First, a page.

Selecting a bag is simpler if the buyer knows what she wants the bag to be made of. Genuine leather bags are classics, but purses are available in all sorts of materials, including but not limited to:
  • Exotic animal skins
  • Suede
  • Synthetic leather
  • Canvas
  • Quilting
  • Linen
  • Straw
  • Raffia
  • Crochet
  • Nylon
The green movement has led to the creation of bags created from recycled materials. These may be patchwork fabric bags made from cut-up textiles such as old bags, clothing, fabric remnants, and bed linens. Other recycled bags are pieced together from what would normally be considered trash: empty juice boxes and pouches, candy wrappers, and other discarded "trash"

Color

Whatever the material, handbags come in the entire spectrum of colors, including:
  • Basic black and white
  • A whole range of brown tones, from dark chocolate to nude and ecru
  • Classic neutrals: cordovan, navy, and gray
  • Crayon hues
  • Ice cream pastels
  • Neon brights
  • Metallics
Darker-toned bags generally look more appropriate with fall and winter fashions, and lighter-toned bags are best for spring and summer, although a black or brown bag can work in warm weather if the design is right. Most women find that they need a minimum of two purses for each season: a muted tone in a subdued design to carry to work and a weekend bag in a fun hue. Ladies with an active night life should add a third bag, an evening clutch or minibag, in a metallic or black. Bag lovers will find reasons to add many more purses to their accessory wardrobes.
Most of the old rules about accessorizing have been overturned. For example, it now looks dated to match a purse to one’s shoes. Mixing it up has that "stylist" look. Mixing metallics, such as a gold bag with copper jewelry, is okay because metallics are considered neutrals that go with anything else. It is still rare to see a white bag in winter, but with a black coat and pants, it could look fresh if worn with confidence.

Pattern

Patterns found in clothing are generally found in purses. Some examples include:
  • Paisley
  • Stripes
  • Polka dots
  • Plaid
  • Checks
  • Houndstooth
  • Florals
  • Graphic prints
Another common print on handbags which would not normally be found on clothing is the use of designer initials or monograms stamped repeatedly across the material to form a unique pattern. Some of the most notable of these are Louis Vuitton and Gucci.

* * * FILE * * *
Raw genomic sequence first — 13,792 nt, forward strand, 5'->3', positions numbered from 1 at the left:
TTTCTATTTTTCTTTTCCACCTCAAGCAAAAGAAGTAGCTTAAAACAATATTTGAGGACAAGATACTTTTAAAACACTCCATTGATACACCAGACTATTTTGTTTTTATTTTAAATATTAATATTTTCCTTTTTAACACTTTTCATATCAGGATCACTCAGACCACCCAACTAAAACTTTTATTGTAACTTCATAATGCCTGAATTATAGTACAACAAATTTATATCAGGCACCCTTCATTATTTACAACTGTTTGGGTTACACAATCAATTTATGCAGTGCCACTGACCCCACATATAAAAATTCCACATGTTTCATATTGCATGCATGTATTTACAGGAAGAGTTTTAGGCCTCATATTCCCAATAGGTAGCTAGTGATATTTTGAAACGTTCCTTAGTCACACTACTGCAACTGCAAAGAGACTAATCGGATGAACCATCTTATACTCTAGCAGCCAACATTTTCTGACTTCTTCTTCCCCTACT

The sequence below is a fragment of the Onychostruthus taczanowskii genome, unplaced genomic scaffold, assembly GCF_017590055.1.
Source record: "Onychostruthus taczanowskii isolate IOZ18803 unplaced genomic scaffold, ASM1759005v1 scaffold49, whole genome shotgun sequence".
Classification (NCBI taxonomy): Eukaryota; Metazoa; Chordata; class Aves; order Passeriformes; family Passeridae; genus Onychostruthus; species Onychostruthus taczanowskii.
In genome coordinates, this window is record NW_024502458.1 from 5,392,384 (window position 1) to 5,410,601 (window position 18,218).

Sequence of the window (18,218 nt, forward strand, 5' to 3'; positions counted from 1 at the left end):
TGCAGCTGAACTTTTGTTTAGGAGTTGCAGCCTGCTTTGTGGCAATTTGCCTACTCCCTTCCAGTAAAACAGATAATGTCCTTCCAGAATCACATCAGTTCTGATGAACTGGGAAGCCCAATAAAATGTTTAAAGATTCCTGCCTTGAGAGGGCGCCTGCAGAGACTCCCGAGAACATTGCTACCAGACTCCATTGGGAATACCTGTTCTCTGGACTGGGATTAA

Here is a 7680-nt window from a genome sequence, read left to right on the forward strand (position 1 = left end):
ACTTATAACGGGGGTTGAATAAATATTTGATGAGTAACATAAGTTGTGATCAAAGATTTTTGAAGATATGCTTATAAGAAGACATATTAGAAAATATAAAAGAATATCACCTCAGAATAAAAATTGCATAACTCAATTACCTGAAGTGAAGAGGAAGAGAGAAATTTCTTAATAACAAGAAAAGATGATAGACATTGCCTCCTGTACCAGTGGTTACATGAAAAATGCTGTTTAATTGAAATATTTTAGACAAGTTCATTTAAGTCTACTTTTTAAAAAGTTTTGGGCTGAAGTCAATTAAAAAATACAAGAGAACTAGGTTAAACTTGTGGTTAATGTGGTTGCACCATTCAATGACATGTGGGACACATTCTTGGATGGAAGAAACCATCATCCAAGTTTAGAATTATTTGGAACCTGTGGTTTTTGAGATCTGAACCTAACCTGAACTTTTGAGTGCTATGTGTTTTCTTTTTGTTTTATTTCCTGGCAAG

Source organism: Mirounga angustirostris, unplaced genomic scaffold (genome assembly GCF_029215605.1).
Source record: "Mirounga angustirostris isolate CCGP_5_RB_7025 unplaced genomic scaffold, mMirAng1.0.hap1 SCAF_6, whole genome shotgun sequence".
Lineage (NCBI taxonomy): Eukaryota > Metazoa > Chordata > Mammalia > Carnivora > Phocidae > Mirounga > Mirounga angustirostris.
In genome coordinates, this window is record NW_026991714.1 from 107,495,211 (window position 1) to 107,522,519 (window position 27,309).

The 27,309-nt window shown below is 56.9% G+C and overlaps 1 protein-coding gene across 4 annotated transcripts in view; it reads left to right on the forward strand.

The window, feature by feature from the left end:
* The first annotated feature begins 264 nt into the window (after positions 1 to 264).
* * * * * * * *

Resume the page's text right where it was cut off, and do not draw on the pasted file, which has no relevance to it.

Texture

Material alone is not always descriptive enough. For example, leather comes in smooth, pebbled, patent, and distressed treatments. Crochet may be flat and relatively smooth or have considerable texture arising from special stitches. Fabrics may be rough or silky to the touch.

Accents

As if the elements mentioned thus far did not offer enough combinations, still to be considered are decorative touches and accents such as:
  • Sequins
  • Beading
  • Lace
  • Tassels
  • Fringe
  • Embroidery
  • Patchwork
  • Cutwork
  • Tooling
  • Insets
  • Piping
  • Contrasting stitching

Purse Accessories

Purse accessories will help to organize a bag that lacks pockets. Certain accessories will also keep a bag clean and extend its useful life. The following table describes some helpful handbag accessories.

Handbag Accessory

Uses

Purse organizer
Keeps contents sorted in a purse with few interior pockets; also makes it easy to change bags quickly by simply lifting out the filled organizer and placing it inside another bag
Purse hook
Placed on the edge of a restaurant or cafe table, this hook suspends purses safely near their owners and keeps them off of dirty floors
Charm
Adds a fun touch of bling and personality to the exterior of a handbag
Wallet
A small clutch expressly for carrying money: currency, coins, credit cards, and a checkbook; some also include a calculator, photo sleeves, or a notepad
Cosmetic bag
Keeps fragrances and makeup from potentially spilling into the bag

How to Buy the Perfect Purse 

Handbags and purses (and other accessories) are generally sold anywhere women’s fashions are sold. Traditional brick-and-mortar stores include not only designer boutiques, outlets, department stores, and discount retailers, but also consignment shops and thrift stores. Alternative sources for purses include street vendors, craft fairs, yard sales, flea markets, auctions, and bazaars. Online buying options include eRetailers, classified ads, and auction sites.

How to Buy a Purse on Bagwati.com


Conclusion 
Because there are so many beautiful and stylish bags available, a shopper will have a much easier time making a decision if she can narrow down her options in terms of type, style, or brand, or a combination of those elements. Shopping blind and going on instinct works for some people, but this can take a long time, resulting in frustration and possibly a poor decision. By understanding purse history, options, and accessories, buying the perfect purse is in the bag.